Here are three fundamental factors to keep in mind as we seem headed towards a government shutdown:
- President Trump and the Republican leadership have rejected the bipartisan compromise proposals on the table that would alleviate the crisis. After creating a crisis by ending DACA and terminating Temporary Protected Status (TPS) for nationals of several countries, Trump asked for a bipartisan congressional solution and, during his televised meeting, he promised to support it. Two days later, a bipartisan Senate group presented a proposal tailored to the four policy areas the White House demanded. But Trump, under pressure from Chief of Staff John Kelly, White House aide Stephen Miller and anti-immigrant lawmakers, rejected the deal, with the President going on a racist rant to boot. In the House, a bipartisan approach has dozens of Republican and Democratic co-sponsors and offers a good faith way forward for Dreamers and on border security. These are legitimate compromise bills that contain measures both sides favor and both sides dislike. That is the nature of compromise. The bottom line: there are workable bipartisan solutions on the table, but opposition from Trump and Republican leaders has blocked their enactment. It’s time for them to realize that the American people don’t want a government shutdown, we want a policy breakthrough.
- Senator John Cornyn and his hardline allies are up to their same old tricks, working to delay and derail a bipartisan breakthrough. In December, we described the “Cornyn Con” on immigration. Here’s how it works: Cornyn pretends to be a good faith negotiating partner in immigration policy discussions. Cornyn then poisons the policy debate on the inside by making unreasonable demands, blames Democrats and Republicans for not acceding to his demands, and then takes as many Republicans as possible with him in order to kill off bipartisan progress. The “Cornyn Con” has been used by the senior senator from Texas in 2006, 2007, and 2013. He’s at it again, counseling Senate Republicans to oppose a bipartisan way forward, obstructing progress in the back room, and preening and posturing in public about the progress being made. Meanwhile, Rep. Bob Goodlatte is up to his old tricks, advancing a wishlist of poison pill provisions in a House bill that anti-immigrant Republicans are rallying around. The Goodlatte bill has exactly zero chance of ever passing into law, and zero chance of getting one Democratic vote. It is yet another way to undermine legislative progress around a bipartisan compromise.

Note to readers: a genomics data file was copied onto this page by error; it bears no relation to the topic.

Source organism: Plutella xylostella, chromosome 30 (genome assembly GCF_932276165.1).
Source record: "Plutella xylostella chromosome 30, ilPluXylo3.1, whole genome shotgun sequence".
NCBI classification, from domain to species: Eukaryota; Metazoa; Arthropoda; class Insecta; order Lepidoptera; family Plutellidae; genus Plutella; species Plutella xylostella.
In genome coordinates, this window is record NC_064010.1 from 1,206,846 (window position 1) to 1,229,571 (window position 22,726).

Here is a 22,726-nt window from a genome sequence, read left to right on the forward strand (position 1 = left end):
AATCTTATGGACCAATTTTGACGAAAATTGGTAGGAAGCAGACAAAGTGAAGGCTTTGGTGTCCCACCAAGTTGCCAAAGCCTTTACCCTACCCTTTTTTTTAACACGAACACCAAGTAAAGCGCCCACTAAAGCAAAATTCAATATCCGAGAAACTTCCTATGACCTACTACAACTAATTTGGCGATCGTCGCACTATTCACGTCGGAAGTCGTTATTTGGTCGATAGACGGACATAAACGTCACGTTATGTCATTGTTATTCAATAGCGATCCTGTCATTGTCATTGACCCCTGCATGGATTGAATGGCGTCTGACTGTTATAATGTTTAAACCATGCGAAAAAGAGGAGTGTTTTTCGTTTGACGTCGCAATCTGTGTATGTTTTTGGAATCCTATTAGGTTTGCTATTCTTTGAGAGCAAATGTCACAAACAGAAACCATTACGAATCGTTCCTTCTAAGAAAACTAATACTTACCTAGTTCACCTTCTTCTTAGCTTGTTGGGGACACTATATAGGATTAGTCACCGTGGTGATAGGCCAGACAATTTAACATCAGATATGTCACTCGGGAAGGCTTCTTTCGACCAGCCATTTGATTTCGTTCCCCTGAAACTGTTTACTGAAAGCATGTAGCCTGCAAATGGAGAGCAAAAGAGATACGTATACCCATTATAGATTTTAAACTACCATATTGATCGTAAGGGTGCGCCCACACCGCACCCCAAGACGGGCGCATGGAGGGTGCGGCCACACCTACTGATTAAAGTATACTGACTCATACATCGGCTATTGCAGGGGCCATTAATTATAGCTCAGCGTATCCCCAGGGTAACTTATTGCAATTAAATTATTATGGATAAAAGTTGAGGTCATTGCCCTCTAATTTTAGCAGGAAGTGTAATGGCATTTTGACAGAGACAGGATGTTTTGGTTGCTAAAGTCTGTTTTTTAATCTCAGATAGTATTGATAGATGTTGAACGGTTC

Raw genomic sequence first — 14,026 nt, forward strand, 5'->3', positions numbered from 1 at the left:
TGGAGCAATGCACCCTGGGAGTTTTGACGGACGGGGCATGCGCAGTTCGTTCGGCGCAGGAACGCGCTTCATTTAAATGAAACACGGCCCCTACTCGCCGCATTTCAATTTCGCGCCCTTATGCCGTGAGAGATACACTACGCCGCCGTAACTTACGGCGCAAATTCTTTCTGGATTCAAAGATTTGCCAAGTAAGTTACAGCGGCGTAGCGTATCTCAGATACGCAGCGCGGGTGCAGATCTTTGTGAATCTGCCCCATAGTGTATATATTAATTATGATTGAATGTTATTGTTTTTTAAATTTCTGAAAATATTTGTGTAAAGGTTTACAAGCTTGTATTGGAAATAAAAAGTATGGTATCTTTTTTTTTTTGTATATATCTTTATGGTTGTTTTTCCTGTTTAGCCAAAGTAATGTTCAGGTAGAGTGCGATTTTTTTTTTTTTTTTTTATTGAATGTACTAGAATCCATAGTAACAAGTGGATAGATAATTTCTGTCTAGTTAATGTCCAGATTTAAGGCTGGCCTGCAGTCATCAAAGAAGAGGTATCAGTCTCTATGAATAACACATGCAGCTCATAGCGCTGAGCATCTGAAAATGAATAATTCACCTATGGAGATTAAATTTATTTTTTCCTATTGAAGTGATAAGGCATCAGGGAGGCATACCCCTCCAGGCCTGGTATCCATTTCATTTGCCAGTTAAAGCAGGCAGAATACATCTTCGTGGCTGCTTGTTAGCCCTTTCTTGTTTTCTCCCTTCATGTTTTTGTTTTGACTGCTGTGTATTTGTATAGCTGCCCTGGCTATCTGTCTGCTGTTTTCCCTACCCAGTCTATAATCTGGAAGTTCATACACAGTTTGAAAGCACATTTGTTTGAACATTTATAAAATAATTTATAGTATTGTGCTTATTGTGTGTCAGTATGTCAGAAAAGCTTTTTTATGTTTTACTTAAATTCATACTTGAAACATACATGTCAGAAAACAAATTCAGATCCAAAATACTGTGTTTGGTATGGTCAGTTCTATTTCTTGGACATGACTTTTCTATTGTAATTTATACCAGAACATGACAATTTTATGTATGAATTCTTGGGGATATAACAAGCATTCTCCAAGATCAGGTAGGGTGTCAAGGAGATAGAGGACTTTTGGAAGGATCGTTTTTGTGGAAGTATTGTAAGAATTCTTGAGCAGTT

- President Trump created this crisis; he refuses to get to yes on a solution; and Republicans control the White House, the House and the Senate. It looks like Trump just may get the shutdown he has long said he wants. If that’s the case, it will be the first time in American history where the government shuts down with one party in control of the White House and both congressional chambers. After ending DACA and rejecting solutions, he has given wildly contradictory signals on policy. Senate Majority Leader Mitch McConnell has publicly complained that Republicans are still waiting for Trump to clarify what he’s for. To add insult to injury, he has poisoned the atmosphere on Capitol Hill – and around the world – with his racist rant. Republican leaders, who have been complicit enablers of Trump, need to step up to do what only they can do: pass legislation that resolves the range of outstanding spending and policy issues, and include a bipartisan immigration deal as part of that global deal.